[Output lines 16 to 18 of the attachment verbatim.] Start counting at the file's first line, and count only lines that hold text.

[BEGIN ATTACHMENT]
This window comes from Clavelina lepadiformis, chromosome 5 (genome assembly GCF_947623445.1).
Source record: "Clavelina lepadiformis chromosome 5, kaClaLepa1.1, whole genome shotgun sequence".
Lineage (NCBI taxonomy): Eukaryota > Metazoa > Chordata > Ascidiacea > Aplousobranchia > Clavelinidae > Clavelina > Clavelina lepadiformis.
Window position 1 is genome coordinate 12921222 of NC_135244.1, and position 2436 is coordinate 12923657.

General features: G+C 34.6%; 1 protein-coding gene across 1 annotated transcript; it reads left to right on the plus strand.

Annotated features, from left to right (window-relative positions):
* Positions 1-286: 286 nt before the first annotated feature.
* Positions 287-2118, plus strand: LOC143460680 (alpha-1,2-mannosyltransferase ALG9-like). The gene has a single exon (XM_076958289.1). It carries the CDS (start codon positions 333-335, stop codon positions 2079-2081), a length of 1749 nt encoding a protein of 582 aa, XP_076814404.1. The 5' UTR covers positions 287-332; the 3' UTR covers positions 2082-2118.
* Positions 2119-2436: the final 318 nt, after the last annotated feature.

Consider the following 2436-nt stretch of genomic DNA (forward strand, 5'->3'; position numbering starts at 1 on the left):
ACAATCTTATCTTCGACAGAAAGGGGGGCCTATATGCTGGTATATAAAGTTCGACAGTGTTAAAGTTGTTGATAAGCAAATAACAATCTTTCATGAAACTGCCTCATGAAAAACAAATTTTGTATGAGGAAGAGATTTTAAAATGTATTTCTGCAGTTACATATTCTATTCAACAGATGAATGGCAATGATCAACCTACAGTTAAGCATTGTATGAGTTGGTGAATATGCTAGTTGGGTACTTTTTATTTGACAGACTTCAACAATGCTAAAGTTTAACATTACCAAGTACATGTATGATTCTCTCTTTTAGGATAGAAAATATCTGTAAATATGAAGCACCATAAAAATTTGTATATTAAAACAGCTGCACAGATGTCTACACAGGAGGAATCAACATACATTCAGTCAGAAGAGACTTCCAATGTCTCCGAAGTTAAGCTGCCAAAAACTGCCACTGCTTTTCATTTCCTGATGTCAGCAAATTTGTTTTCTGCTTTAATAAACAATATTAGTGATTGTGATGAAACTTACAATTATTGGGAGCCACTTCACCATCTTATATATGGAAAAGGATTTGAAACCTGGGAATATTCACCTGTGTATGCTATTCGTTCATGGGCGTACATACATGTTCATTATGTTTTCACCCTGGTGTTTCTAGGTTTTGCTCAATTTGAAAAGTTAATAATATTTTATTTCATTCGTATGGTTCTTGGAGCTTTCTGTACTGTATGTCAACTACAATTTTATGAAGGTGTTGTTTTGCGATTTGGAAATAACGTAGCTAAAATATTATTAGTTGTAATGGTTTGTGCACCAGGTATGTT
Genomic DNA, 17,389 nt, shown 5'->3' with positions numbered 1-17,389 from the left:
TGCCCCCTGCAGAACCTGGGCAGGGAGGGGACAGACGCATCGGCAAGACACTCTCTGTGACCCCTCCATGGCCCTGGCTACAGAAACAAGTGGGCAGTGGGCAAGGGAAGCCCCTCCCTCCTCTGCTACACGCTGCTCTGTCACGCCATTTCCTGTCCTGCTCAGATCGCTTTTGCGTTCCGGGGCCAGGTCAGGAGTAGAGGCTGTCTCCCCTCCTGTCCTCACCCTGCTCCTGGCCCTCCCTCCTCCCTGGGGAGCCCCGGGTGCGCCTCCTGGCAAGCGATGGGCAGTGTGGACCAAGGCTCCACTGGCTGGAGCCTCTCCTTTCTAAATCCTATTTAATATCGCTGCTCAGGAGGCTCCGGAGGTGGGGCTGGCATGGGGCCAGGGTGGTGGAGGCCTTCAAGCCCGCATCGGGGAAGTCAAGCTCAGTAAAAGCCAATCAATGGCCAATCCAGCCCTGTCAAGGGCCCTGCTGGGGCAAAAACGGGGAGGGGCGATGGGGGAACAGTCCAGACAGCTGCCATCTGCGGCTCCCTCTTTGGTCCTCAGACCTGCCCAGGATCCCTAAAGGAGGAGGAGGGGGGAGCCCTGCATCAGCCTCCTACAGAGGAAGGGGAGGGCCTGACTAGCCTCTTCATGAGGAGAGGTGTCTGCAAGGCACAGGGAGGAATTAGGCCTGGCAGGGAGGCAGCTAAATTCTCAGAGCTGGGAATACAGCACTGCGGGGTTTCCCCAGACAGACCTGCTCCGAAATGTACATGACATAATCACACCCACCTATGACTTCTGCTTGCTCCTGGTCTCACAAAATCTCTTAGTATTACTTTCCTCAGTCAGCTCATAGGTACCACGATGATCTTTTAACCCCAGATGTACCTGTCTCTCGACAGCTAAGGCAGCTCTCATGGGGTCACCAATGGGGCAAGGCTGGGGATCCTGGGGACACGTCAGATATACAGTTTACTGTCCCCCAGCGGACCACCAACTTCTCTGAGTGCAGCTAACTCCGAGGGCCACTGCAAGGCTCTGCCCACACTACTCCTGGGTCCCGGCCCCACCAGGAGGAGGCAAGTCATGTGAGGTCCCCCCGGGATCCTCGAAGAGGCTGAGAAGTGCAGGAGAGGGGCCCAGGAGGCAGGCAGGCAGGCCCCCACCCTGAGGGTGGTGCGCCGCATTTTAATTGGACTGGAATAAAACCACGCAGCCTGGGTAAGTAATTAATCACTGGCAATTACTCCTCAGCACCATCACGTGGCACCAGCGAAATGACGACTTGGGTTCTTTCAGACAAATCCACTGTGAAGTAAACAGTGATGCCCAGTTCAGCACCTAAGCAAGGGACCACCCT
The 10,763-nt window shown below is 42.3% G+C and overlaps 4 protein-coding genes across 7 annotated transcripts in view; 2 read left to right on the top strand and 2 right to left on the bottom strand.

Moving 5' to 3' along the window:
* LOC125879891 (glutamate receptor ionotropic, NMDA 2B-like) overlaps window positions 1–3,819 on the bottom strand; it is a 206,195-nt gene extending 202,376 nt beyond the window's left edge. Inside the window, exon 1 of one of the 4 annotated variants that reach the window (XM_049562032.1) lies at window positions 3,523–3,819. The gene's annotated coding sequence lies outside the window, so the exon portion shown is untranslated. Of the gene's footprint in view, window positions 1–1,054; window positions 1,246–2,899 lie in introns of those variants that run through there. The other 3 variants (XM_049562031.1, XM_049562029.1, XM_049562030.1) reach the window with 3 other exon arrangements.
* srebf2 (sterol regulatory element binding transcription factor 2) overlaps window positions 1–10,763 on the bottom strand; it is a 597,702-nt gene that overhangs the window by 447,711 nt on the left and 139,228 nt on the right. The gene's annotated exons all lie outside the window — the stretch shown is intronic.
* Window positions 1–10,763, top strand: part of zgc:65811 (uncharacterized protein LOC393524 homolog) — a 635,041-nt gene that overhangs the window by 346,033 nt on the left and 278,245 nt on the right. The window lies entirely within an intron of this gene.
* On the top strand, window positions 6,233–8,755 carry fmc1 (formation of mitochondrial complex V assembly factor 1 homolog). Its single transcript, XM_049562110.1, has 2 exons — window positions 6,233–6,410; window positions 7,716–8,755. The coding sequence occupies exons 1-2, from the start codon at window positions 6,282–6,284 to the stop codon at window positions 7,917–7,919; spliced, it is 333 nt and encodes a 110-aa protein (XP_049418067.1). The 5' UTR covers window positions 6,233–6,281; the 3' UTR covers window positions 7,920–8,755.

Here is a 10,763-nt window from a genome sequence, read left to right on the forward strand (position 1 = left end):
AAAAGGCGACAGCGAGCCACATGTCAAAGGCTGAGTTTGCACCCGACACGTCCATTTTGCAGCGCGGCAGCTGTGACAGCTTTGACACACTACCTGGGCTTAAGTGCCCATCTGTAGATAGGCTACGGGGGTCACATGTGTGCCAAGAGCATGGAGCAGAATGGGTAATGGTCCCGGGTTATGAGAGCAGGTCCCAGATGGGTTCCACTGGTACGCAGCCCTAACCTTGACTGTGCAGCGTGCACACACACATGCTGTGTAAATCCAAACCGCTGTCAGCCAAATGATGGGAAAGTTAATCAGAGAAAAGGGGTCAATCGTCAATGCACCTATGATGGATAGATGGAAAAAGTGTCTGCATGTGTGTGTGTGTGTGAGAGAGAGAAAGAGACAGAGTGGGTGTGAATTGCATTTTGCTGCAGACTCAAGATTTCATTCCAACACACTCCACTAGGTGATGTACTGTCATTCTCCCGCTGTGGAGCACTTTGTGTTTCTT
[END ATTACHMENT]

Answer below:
* LOC125879891 (glutamate receptor ionotropic, NMDA 2B-like) overlaps window positions 1–3,819 on the bottom strand; it is a 206,195-nt gene extending 202,376 nt beyond the window's left edge. Inside the window, exon 1 of one of the 4 annotated variants that reach the window (XM_049562032.1) lies at window positions 3,523–3,819. The gene's annotated coding sequence lies outside the window, so the exon portion shown is untranslated. Of the gene's footprint in view, window positions 1–1,054; window positions 1,246–2,899 lie in introns of those variants that run through there. The other 3 variants (XM_049562031.1, XM_049562029.1, XM_049562030.1) reach the window with 3 other exon arrangements.
* srebf2 (sterol regulatory element binding transcription factor 2) overlaps window positions 1–10,763 on the bottom strand; it is a 597,702-nt gene that overhangs the window by 447,711 nt on the left and 139,228 nt on the right. The gene's annotated exons all lie outside the window — the stretch shown is intronic.
* Window positions 1–10,763, top strand: part of zgc:65811 (uncharacterized protein LOC393524 homolog) — a 635,041-nt gene that overhangs the window by 346,033 nt on the left and 278,245 nt on the right. The window lies entirely within an intron of this gene.